Should Reverse Factoring only be reserved for highly rated customers?

For lower rated customers, supply chain finance programmes provide considerable benefits for suppliers by offering an alternative source of liquidity, as well as transferring collection risk to the funder. The cost of the programme will clearly differ relative to that of an investment grade offering, which means that the value to the supplier must justify the price on offer.

We are seeing an increase in demand for Reverse Factoring amongst lower rated corporates. Our duty of care is to ensure that we structure these programmes with investors who truly understand the risks associated with the programme. Mitigants including credit insurance can be explored. Where credit support is provided by the corporate (such as pledging cash against Reverse Factoring lines), reclassification from trade to financial assets is sometimes required.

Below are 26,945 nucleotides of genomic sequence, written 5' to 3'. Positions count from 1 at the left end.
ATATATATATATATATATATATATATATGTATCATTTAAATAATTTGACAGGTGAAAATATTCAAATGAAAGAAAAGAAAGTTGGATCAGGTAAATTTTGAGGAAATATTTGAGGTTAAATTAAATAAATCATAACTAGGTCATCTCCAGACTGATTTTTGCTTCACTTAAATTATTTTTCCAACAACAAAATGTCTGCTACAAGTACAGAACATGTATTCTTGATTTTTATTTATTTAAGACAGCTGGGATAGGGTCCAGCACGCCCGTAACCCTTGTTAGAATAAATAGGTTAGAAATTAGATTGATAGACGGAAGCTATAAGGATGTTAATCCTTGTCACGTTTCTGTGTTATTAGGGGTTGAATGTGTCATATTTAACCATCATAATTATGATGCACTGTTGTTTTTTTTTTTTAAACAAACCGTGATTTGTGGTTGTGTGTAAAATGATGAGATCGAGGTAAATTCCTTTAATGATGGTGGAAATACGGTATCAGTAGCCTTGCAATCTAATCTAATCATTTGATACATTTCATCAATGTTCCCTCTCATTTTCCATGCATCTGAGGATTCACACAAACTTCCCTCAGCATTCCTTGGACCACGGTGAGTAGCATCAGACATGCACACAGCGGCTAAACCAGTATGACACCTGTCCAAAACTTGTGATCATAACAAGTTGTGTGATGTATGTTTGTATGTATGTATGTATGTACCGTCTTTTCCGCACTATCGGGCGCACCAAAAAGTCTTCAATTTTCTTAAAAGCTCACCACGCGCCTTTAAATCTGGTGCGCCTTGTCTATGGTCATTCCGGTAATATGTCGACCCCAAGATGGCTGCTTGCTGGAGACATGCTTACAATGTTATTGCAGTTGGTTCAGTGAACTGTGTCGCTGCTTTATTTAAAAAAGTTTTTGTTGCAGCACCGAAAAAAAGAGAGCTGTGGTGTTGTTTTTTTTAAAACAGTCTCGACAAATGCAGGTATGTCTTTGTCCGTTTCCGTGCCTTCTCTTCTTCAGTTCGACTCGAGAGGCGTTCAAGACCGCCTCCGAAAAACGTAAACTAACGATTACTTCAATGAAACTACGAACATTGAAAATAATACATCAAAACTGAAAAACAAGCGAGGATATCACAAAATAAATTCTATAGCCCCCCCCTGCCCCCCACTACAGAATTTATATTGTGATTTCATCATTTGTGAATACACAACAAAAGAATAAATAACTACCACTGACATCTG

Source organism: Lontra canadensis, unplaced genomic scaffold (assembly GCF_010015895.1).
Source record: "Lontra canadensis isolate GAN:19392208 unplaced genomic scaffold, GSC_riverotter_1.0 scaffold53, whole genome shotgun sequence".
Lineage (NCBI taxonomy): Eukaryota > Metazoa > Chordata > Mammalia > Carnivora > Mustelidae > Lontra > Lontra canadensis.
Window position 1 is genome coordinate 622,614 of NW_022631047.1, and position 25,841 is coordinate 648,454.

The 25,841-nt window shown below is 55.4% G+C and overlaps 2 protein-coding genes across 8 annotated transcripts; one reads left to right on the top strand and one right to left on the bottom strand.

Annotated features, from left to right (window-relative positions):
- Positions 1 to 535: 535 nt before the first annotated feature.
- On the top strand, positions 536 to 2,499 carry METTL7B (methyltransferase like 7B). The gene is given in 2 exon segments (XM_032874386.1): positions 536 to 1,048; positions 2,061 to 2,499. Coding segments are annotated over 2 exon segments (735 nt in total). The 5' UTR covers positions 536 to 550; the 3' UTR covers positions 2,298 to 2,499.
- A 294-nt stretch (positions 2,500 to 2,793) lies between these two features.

Can more be done to improve disclosure of Reverse Factoring programmes?

Our view is that much can be done to improve disclosure of Reverse Factoring programmes so that investors and stakeholders, that rely on credit or equity valuation, are informed as to the risks and benefits that they generate.

This could be achieved by disclosing the SCF facility as a note on Accounts Payable – not as a liquidity risk, but to show full transparency on the potential utilisation of that line by a funder to make early payments to suppliers, through a factoring operation backed by an irrevocable payment undertaking (IPU). In any case, this note should not reflect the outstanding amounts of the facility, in line with the second rule which says buyers should be blind and separated from the financing activity.

What other best practices should be followed to keep the industry safe?